Bush names new treasury chief
The US president has nominated Henry Paulson, the chairman of Goldman Sachs, to replace John Snow as treasury secretary.
Last Modified: 30 May 2006 23:18 GMT
Henry Paulson (C) will try to open up markets for US goods
The US president has nominated Henry Paulson, the chairman of Goldman Sachs, to replace John Snow as treasury secretary.

In a White House announcement, George Bush praised Paulson's lifetime of business experience and said he had the ability to explain complicated economic concepts in clear language.

The president said Paulson would be pursuing long-standing White House economic policies.

Naming Paulson gives Bush a Wall Street heavyweight to use as an advocate for his tax-cut policies, which he calls an important factor in the growing economy, but which his opponents say have contributed to long-term budget deficits.

"He will work closely with the Congress to restrain the spending appetite of the federal government and keep us on track to meet our goal of cutting the deficit in half by 2009," he said.

In addition, he said Paulson will be an important representative of the US in trying to open markets for US goods.
"He will insist on fair treatment for American businesses, workers and farmers. He will help ensure that our trading partners play by the rules, respect international property rights and maintain flexible market-based exchange rates for their currencies," Bush said.


Another item on Paulson's agenda will be expanding trade and persuading China to move quickly to a market-based exchange rate as a way to help US goods be more competitive in China.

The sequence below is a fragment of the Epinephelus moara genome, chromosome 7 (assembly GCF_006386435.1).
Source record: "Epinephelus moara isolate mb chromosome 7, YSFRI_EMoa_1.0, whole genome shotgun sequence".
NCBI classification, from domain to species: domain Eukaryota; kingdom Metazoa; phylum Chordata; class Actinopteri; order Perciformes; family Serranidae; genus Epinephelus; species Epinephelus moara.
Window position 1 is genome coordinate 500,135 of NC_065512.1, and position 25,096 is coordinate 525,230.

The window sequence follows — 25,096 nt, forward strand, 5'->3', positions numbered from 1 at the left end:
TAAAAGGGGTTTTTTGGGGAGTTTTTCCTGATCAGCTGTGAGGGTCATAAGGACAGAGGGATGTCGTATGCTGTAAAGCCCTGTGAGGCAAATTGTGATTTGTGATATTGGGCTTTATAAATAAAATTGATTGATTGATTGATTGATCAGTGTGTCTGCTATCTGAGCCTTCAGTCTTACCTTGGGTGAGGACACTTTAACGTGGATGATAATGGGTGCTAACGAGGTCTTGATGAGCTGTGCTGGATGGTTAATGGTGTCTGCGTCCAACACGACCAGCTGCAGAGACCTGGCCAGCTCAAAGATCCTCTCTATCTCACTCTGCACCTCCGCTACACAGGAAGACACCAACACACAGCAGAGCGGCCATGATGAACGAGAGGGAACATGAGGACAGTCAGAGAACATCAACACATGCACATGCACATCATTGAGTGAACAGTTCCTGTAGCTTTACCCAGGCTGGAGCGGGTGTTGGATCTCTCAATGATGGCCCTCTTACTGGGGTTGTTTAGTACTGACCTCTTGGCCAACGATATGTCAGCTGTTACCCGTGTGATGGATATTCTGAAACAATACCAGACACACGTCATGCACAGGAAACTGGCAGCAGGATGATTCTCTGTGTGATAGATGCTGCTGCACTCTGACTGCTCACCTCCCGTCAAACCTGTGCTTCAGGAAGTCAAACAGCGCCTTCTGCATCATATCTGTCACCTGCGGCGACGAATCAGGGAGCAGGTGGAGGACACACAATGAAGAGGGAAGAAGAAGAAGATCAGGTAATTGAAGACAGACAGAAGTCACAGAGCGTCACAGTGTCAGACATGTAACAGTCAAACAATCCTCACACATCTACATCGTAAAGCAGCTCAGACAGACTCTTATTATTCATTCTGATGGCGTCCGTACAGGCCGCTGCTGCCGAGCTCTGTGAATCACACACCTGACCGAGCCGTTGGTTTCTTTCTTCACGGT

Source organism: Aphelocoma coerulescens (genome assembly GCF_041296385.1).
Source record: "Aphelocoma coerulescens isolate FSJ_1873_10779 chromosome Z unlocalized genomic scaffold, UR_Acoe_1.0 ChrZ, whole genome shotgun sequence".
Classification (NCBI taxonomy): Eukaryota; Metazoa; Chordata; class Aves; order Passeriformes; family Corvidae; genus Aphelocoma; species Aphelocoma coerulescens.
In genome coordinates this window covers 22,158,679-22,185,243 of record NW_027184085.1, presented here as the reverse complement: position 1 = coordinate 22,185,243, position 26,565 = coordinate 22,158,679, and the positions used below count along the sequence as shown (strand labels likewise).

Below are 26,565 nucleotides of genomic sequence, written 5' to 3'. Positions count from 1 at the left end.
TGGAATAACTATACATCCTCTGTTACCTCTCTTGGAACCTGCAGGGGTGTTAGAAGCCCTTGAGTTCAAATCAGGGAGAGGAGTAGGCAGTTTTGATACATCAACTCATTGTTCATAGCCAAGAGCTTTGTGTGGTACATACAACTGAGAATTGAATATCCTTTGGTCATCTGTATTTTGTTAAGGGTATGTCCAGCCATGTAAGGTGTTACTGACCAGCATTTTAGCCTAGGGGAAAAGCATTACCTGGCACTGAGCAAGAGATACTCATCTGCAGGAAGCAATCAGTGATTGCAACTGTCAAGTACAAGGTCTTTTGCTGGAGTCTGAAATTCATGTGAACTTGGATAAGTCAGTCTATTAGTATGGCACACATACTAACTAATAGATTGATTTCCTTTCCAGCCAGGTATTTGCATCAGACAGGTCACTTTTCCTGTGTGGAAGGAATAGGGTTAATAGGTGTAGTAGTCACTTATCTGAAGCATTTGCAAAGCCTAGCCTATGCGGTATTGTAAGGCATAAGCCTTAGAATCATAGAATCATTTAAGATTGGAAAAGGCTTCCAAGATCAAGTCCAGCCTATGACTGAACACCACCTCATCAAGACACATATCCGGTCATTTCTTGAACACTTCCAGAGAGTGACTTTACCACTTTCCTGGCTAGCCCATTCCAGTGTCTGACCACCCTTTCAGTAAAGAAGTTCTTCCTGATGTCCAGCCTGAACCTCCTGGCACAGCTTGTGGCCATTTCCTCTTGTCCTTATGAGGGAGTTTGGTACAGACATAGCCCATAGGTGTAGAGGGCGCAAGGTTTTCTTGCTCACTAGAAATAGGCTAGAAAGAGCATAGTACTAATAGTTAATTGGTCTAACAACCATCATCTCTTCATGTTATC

"He will insist on fair treatment for American businesses, workers and farmers"

George Bush, the US president

Snow's resignation - long rumoured about - comes at a time when the US economy is moving along briskly, although with hints of inflation on the horizon.

Paulson said that in his 32-year career in finance, he has developed an appreciation of the role that capital markets play in driving economic growth and efficiency.

"Our economy's strength is rooted in the entrepreneurial spirit and the competitive zeal of the American people and in our free and open market," he said.

Paulson must be confirmed by the Senate.

CIA chief sworn in

Also on Tuesday, General Michael Hayden was sworn in as CIA director.

Hayden (R) urged officers to keep
the 'central' in CIA

Hayden told the officers at the embattled agency that they must be competent and co-operative to keep the "central" in Central Intelligence Agency.

Even with those marching orders, Hayden reassured the agency that it remains crucial to US spy operations and analysis.

In his first day on the job, Hayden told his staff that only the CIA has the "connective tissue" to bring the intelligence community together.

Hayden, the former NSA chief who served as the country's No. 2 intelligence official for the last year, was sworn-in by his boss John Negroponte, the national intelligence director.

At his confirmation hearing this month, Hayden said he wanted the CIA to focus on traditional spycraft and reward risks taken by operatives in the agency's clandestine service.

He also said he wanted CIA analysts to be clear in their language when they are unsure of judgments but to be unafraid of hard-edged assessments.

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